Dietrich Schwanitz

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Dietrich Schwanitz (April 23, 1940 – December 17, 2004) was a German writer and literary scholar. He became known to larger audiences after publishing the bestselling campus novel Der Campus in 1995.

Life[edit]

Schwanitz's parents were teaching living in the northern Ruhr area. In the late phase of World War II his mother send him with help of the Red Cross to Switzerland to escape the bombing raids in war torn Germany. In Switzerland Schwanitz stayed for six years with Mennonite mountain farmers rather isolated from society and without attending a school. He returned to his parents in 1950 and school director who took a liking in him (seeing him as a modern "Kaspar Hauser") got him accepted directly into a gymnasium (highschool) and helped him to catch up with the curriculum. Schwanitz graduated ultimately as best of his class and went on to pursue English studies, history and philosophy at universities in Münster, London, Philadelphia and Freiburg. In 1971 he received his PhD from the Albert Ludwig University in Freiburg for thesis on George Bernard Shaw. In 1978 he became a tenured professor for English studies at the University of Hamburg where he stayed until his early retirement in 1997 due to health issues.[1][2]

After his retirement Schwanitz moved to Southern Germany. He continued to write and in 2001 he purchased the Salmen in Hartheim am Rhein, a restaurant with a theater stage. Schwanitz planned to turn it into acultural center and had its theater room painted with Shakespearean motives. He was found dead in the Salmen in late December 2004. The police investigation concluded that there was no indication of a crime or suicide and that he had died of hypothermia. Originally it was reported that Schwanitz was suffering from Parkinson's disease but after his death it became known that in fact he had suffered from Huntington's disease instead. He had been married with one son and one daughter.[3]

Work[edit]

Schwanitz main academic work during his tenure at the University of Hamburg was applying system theory to literary theory and he published two books on that subject. First his main work Systemtheorie und Literatur. Ein neues Paradigma ("System Theory and Literature. An New Paradigm", 1990) which was later followed by Shakespeare und die Liebe. Ein Beispiel für die Applikation der Systemtheorie auf die Literatur. ("Shakespeare and Love. An Example for the Application of System Theory to Literature", 1996). He also published an introduction in English studies and a cultural history of the English speaking world.[2]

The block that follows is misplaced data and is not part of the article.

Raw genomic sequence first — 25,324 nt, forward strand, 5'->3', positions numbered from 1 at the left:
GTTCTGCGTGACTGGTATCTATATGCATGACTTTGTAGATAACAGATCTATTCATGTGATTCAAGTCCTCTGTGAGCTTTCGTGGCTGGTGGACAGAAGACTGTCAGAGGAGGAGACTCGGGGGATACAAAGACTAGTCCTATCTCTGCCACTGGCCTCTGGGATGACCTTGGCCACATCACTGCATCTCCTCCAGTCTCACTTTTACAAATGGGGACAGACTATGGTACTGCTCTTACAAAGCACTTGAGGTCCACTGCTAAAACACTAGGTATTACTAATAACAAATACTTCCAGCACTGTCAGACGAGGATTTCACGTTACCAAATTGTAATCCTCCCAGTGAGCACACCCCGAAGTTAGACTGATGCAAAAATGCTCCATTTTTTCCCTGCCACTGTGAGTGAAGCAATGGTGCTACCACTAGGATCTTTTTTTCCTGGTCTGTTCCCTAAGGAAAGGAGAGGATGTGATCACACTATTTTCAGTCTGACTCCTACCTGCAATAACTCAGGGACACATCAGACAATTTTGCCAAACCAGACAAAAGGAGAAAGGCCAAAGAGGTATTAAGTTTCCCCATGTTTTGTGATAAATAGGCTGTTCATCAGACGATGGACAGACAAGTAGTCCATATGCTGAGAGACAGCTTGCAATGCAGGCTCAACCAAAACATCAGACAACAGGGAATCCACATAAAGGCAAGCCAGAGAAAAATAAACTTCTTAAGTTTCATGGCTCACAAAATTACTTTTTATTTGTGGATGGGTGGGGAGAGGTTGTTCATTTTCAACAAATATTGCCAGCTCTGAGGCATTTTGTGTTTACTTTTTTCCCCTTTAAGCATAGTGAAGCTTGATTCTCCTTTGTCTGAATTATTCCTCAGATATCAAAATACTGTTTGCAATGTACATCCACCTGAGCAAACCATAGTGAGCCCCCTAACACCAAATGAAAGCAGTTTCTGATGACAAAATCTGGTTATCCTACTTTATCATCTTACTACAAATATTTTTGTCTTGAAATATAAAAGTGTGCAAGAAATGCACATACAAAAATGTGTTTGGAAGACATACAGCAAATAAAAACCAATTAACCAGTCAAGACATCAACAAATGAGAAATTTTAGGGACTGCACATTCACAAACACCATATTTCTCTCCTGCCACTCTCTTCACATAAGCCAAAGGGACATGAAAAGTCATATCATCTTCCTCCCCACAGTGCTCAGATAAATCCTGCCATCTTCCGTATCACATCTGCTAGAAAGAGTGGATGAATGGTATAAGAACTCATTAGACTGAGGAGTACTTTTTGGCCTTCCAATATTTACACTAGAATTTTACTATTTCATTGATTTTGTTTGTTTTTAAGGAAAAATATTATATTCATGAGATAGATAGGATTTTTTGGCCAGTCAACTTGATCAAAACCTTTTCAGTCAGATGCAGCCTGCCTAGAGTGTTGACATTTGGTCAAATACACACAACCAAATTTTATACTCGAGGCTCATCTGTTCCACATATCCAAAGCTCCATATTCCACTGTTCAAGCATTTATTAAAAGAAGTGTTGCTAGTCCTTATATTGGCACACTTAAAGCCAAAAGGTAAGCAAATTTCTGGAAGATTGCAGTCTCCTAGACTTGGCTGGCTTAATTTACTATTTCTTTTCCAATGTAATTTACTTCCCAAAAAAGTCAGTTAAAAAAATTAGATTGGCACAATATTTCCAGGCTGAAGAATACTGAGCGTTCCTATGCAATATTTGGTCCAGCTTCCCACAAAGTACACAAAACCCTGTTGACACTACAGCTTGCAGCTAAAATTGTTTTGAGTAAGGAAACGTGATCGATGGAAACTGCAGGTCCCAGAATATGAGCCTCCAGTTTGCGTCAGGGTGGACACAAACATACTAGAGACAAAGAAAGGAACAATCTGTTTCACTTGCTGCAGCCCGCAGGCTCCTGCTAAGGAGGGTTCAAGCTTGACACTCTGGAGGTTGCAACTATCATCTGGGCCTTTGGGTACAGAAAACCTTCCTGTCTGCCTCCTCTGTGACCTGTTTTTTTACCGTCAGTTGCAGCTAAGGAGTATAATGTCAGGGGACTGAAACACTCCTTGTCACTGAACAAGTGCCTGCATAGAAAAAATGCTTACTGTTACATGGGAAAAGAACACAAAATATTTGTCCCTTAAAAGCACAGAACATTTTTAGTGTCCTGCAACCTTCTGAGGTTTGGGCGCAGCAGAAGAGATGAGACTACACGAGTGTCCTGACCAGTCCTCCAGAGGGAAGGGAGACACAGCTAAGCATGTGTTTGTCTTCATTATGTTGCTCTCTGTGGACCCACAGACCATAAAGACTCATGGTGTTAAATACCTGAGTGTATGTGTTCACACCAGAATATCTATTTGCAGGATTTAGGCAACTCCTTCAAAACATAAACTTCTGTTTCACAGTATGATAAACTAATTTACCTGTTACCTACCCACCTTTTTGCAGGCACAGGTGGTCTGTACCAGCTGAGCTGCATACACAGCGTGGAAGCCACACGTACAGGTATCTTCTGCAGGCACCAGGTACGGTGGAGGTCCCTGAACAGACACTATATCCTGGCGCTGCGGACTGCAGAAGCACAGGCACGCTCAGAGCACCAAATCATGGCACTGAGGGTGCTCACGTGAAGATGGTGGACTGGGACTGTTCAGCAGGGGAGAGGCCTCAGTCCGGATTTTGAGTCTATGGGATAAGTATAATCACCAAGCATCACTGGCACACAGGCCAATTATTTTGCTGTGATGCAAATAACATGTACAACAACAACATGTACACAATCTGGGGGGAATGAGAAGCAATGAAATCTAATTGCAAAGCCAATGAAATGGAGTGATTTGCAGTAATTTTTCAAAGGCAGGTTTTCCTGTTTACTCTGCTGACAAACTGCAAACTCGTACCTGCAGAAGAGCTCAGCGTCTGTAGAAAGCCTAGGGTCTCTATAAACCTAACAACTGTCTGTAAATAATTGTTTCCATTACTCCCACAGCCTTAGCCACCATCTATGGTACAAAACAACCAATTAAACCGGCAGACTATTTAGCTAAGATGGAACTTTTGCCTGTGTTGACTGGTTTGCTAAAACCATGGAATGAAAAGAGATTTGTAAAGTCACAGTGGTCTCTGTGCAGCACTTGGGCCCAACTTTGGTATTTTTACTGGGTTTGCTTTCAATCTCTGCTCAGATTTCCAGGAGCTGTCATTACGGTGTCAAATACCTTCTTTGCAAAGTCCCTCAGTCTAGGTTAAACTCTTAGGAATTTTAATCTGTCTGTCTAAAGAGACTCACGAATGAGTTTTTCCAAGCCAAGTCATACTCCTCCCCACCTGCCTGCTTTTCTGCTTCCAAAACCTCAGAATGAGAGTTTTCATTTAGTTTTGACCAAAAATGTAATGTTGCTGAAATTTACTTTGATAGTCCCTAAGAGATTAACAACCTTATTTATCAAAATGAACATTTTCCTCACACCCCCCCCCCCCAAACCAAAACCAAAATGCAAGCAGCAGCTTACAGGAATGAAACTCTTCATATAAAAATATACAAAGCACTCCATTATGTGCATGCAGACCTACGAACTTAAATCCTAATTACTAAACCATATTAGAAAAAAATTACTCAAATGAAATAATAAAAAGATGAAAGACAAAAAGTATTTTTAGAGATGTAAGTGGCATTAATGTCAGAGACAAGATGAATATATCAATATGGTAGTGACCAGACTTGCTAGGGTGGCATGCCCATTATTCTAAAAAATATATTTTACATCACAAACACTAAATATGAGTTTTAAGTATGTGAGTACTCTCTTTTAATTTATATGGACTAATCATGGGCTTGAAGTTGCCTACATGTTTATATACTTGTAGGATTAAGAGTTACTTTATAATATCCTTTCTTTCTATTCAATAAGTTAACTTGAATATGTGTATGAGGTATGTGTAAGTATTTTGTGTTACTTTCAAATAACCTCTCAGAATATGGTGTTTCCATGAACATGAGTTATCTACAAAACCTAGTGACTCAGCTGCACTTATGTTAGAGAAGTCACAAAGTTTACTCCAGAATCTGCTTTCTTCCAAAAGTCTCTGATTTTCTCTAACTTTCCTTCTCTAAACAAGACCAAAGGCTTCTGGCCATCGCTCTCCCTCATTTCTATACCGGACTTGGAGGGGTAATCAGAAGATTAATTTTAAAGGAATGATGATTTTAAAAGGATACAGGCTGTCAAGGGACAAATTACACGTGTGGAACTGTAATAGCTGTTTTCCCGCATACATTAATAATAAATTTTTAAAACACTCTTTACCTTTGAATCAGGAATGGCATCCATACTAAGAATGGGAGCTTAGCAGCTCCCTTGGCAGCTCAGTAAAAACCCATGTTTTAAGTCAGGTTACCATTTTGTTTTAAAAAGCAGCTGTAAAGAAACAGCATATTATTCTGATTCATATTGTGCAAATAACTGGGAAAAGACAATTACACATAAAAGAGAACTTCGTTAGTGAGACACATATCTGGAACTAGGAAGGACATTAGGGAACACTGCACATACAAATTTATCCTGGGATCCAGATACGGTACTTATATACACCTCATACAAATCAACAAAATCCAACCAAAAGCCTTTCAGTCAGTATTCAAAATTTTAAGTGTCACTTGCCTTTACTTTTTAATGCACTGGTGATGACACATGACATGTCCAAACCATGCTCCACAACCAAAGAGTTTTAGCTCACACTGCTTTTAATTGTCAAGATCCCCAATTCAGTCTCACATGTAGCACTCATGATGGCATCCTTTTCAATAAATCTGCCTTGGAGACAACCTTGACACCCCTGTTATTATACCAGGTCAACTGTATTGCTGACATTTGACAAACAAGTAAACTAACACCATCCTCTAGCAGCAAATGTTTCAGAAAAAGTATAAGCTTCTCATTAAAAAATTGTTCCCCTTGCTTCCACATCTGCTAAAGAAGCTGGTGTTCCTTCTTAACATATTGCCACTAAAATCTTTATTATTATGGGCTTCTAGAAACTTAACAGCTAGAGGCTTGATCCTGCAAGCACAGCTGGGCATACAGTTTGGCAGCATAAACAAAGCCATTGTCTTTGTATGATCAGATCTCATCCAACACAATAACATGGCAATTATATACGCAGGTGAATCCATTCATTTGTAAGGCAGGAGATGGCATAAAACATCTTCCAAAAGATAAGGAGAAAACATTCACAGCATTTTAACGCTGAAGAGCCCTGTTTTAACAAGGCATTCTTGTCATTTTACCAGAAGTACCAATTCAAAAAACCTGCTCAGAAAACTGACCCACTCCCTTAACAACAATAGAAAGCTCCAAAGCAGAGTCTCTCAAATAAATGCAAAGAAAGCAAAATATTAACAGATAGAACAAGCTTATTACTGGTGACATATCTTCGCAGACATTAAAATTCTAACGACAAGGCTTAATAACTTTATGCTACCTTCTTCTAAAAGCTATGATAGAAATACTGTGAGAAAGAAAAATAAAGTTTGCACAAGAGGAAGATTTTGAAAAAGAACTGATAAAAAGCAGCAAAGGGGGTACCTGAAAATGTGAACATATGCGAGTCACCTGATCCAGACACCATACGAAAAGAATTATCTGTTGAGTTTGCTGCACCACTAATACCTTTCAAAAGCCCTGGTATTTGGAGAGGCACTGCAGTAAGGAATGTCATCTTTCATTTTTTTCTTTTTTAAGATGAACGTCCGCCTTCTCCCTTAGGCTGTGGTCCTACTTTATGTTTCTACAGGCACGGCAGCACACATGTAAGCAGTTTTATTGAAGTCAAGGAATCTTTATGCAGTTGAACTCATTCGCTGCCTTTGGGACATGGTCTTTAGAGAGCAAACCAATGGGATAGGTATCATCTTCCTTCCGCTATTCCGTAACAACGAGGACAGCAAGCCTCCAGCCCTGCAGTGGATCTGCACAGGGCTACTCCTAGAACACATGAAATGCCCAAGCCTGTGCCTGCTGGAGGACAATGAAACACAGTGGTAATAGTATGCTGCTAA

Schwanitz was popular with students as a teacher, in 1980 he found the University Players an English theater group that still existed long after he had left the university. It garnered attraction in 1988 when it performed the play "MacBarsch" alluding to Uwe Barschel the leading figure in Waterkantgate, one West Germany's biggest political scandals.[4]

In 1995 Schwanitz published Der Campus, which is a campus novel, a genre that didn't really exist in German at the time. It quickly became a bestseller in German speaking countries and was adapted into a move of the same name in 1998.[5]

Books[edit]

Notes[edit]

  1. ^ Philipp Blom: Dietrich Schwanitz - English professor who wrote a bestseller. The Independent, January 2005
  2. ^ a b Bestsellerautor tot aufgefunden. Süddeutsche Zeitung, 17 May 2010 (publication date given on the newspaper's website, presumably correct date is late December 2004, German)
  3. ^ Bettina Schulze: Gasthaus "Zum Salmen": Wie Shakespeare nach Hartheim kam. Badische Zeitung, 10 September 2011 (German)
  4. ^ Maike Schiller: Professor, Autor, Uni-Kritiker. 23 December 2004 (German)
  5. ^ Stephen M. Brockmann: The Politics of German Comedy. German Studies Review, Vol. 23, No. 1 (Feb., 2000), pp. 33-51, in particular pp. 34, 39-41 (JSTOR)

References[edit]

  • Osman Durrani: The Campus and its Novel. Dietrich Schwanitz's Literary Exploration of German University Life. In: Susanne Stark: The Novel in Anglo-German Context. Rodopi, 2000, pp. 425-436 (excerpt (Google))